The first vaccine was administered in New York City about two weeks ago. Since then, however, only 78,530 New Yorkers have received the first dose of the vaccine. The vials are here — as of Wednesday, the city's Department of Health dashboard has logged 390,425 vaccine doses delivered to NYC, out of a current expected delivery of 392,100. So what's the hold up?
The vaccination rollout is still in its early stages, but has already been criticized for moving too slowly — not just here in New York, but nationwide, where around 2 million have received a dose as of this week (the goal was 20 million by year's end).
I asked epidemiologist Dr. Stephen Morse at Columbia University for his thoughts on the lag in New York, and what he thinks of the vaccine rollout here so far.
Where is New York State on vaccine distribution so far?
New York State has an allocation of about 909,425 initial doses, and [as of Tuesday] about 148,372 have been reported as administered. The state has about just under 90,000 nursing home residents (not counting other long term care facilities, which I think would bring it up closer to 275,000), according to the Kaiser Family Foundation. So we really don’t yet have enough even for the highest priority groups. Hopefully more vaccine will materialize.
In your opinion, how is the rollout going?
It’s a start. Rollout has been a bit bumpy at first, and not nearly rolling out as quickly as we’d all like, but that’s not very surprising. It’s a complicated job. In any program of this scale, there are bound to be kinks along the entire supply chain, starting with production (which has been less than manufacturers had expected but hopefully will be increased soon), and running all the way down to the state and local level, where a lot of hard work has to be done and limited resources.
Resources will also vary from place to place within each state. The original rollouts were in institutions, where we have many of the highest priority recipients, and should be easier to manage. It also seems reasonable to start with smaller and pilot programs to help guide scale up. The resources, including funding, personnel, and infrastructure are really still just in the pipeline. Hopefully the rollout will get smoother as supply increases and more of the pitfalls are worked out, and as funding becomes available to states, but it won’t be overnight.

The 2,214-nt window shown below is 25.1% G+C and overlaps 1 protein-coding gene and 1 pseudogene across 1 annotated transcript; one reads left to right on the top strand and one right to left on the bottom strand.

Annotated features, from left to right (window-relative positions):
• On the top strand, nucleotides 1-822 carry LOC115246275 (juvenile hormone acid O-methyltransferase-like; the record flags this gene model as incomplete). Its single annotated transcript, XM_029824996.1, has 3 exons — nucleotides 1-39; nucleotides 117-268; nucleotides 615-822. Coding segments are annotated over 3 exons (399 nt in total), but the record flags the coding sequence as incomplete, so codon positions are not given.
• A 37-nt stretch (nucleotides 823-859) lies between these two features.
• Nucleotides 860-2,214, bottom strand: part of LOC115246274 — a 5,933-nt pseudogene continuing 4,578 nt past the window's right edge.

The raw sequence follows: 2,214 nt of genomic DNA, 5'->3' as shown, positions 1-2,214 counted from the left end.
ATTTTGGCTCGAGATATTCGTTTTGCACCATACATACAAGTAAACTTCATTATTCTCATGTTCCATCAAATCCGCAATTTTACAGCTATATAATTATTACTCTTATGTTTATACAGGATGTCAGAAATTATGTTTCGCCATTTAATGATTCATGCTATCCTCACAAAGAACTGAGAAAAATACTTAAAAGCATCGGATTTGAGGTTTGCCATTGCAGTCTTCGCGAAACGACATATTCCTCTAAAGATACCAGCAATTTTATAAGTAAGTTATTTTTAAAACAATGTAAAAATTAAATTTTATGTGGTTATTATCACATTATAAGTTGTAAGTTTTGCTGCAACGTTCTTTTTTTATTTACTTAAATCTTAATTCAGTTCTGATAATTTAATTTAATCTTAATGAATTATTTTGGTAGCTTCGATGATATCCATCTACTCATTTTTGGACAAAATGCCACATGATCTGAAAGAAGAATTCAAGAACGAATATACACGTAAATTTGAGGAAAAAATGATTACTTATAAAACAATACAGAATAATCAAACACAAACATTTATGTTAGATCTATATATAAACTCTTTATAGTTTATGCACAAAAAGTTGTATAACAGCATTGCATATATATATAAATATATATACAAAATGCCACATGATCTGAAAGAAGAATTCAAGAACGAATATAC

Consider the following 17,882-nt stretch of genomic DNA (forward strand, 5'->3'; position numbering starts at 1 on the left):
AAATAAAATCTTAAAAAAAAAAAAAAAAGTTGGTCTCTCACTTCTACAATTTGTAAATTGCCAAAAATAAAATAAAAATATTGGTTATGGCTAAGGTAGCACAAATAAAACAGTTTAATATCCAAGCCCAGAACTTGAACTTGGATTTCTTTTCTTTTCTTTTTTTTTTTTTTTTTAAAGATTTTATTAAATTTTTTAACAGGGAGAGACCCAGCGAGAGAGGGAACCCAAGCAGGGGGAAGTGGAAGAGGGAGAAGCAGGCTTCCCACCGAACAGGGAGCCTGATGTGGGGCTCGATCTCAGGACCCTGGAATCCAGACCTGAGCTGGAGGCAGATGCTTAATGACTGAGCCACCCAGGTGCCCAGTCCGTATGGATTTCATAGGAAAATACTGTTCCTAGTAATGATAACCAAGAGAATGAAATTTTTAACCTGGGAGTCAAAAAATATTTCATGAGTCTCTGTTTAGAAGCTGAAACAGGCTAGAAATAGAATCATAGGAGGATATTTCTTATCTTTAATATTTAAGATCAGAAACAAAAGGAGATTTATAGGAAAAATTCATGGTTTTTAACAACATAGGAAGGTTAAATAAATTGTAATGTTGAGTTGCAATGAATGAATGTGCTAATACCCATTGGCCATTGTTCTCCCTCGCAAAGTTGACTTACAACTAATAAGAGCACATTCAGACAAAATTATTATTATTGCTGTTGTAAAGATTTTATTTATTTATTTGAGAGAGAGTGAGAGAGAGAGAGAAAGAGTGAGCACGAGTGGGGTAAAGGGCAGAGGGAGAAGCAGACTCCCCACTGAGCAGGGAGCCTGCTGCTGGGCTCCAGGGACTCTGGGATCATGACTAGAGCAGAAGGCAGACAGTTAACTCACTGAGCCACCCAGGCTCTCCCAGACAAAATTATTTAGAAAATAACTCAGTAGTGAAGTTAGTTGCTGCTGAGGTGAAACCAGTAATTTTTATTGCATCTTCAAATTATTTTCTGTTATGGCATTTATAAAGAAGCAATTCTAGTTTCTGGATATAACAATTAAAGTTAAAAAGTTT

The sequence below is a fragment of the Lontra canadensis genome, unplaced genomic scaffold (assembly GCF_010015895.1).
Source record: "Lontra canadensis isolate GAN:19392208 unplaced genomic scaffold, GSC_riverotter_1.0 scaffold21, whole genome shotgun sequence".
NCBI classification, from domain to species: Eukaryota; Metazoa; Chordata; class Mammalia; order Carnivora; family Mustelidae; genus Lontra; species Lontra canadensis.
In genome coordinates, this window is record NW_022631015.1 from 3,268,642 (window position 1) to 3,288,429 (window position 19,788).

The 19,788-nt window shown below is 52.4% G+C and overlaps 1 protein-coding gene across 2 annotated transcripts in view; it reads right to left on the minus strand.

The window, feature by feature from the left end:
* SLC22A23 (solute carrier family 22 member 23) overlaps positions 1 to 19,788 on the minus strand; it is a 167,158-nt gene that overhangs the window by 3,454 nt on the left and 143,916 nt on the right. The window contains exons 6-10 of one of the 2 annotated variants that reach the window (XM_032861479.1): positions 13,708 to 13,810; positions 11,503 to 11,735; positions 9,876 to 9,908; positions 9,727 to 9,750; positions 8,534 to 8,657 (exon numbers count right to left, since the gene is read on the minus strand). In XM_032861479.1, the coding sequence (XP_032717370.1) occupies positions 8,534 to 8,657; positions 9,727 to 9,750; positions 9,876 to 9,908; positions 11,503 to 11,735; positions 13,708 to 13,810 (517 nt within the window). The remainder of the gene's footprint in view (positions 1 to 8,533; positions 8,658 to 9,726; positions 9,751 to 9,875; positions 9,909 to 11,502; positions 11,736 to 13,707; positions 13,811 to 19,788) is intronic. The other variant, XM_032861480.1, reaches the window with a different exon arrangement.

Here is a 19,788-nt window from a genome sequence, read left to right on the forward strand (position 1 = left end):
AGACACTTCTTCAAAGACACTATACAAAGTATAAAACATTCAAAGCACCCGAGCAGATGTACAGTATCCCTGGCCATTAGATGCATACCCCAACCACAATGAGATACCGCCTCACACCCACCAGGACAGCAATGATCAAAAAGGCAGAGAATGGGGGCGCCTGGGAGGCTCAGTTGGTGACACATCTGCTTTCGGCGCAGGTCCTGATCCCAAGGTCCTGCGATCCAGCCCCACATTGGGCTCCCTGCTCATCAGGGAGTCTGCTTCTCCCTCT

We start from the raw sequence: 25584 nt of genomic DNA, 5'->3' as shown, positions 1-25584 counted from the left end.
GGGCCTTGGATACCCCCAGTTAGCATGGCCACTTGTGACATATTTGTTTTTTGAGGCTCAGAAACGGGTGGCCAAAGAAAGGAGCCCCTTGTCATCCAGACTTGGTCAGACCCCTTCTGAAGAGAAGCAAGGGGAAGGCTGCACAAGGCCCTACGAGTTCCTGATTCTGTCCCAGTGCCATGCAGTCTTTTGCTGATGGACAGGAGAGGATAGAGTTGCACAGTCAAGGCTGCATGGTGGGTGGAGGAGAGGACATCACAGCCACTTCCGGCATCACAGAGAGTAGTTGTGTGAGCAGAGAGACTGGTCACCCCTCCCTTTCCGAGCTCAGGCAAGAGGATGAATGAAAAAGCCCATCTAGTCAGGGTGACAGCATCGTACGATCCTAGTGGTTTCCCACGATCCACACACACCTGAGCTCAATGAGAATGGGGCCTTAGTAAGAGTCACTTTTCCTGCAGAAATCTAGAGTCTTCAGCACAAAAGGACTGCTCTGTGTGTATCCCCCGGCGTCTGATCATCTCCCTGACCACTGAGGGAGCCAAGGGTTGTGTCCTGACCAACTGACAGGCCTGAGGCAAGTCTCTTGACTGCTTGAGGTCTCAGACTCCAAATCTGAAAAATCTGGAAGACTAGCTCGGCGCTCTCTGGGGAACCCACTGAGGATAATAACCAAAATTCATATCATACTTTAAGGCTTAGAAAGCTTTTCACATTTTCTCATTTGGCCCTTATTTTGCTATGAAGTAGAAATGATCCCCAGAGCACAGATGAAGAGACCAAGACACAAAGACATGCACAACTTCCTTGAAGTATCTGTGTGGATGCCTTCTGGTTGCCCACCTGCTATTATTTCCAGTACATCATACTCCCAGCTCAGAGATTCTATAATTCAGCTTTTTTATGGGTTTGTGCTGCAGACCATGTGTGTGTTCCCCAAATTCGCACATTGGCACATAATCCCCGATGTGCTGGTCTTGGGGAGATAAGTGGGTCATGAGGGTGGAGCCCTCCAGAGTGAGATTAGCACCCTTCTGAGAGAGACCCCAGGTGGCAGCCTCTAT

What happens after more vaccines are administered?
Even once we have widespread immunization, I think it’s necessary and wise to keep up the precautions we’ve all been advised to take: masks, distancing, keep hands clean, avoid crowds. Now is no time to get careless, with a goal in sight, even if months or a year off. As always, perhaps most of all, complacency also worries me a lot.
Are you concerned too many will choose not to get vaccinated?
Another big challenge has been communication. All the attention, and especially showing important national and community leaders getting vaccinated, is a classic way to be reassuring and encouraging. (Pres. George W. Bush got his smallpox vaccine on TV, after 9/11 when bioterrorism was a big concern.). We’ve been afraid of vaccine hesitancy, and we need a high proportion of people to take the vaccine if it’s going to have its greatest value.
To counteract that hesitancy, you see all the TV coverage about people getting vaccine and feeling fine afterward. Overcompensating, however, can make many people more eager to get the vaccine but frustrated because they don’t know when they’ll get their chance. The classic problem of navigating between Scylla and Charybdis.
That’s one thing I worry about. I also hope we can depoliticize these issues and put them back in public health and science, where they belong. Many of the non-pharmaceutical interventions were introduced ad hoc, so we don’t have real standards for optimizing these improvised masks, or choosing them.
Will the current vaccines work against a new variant of COVID-19?
On the science side, I’ll admit sloppy data and sloppy language about the virus and the disease worry me, too. We’ve heard about many variant viruses. Mutations are not unusual in RNA viruses (usually somewhat less in coronaviruses than flu or HIV), and most mutations don’t noticeably change the virus’ behavior. We have recently heard in the news about some variants from the UK and South Africa that may be much more transmissible, although I’d like to see more data. Most scientists opine (I agree) that the vaccine will work just as well against these variants, but it wouldn’t be hard to be sure by testing experimentally. Several labs have said they’re going to do the work, but I haven’t seen any results yet. In any case, the same familiar, mundane non-pharmaceutical precautions will work just as well to keep these variants from getting into our bodies.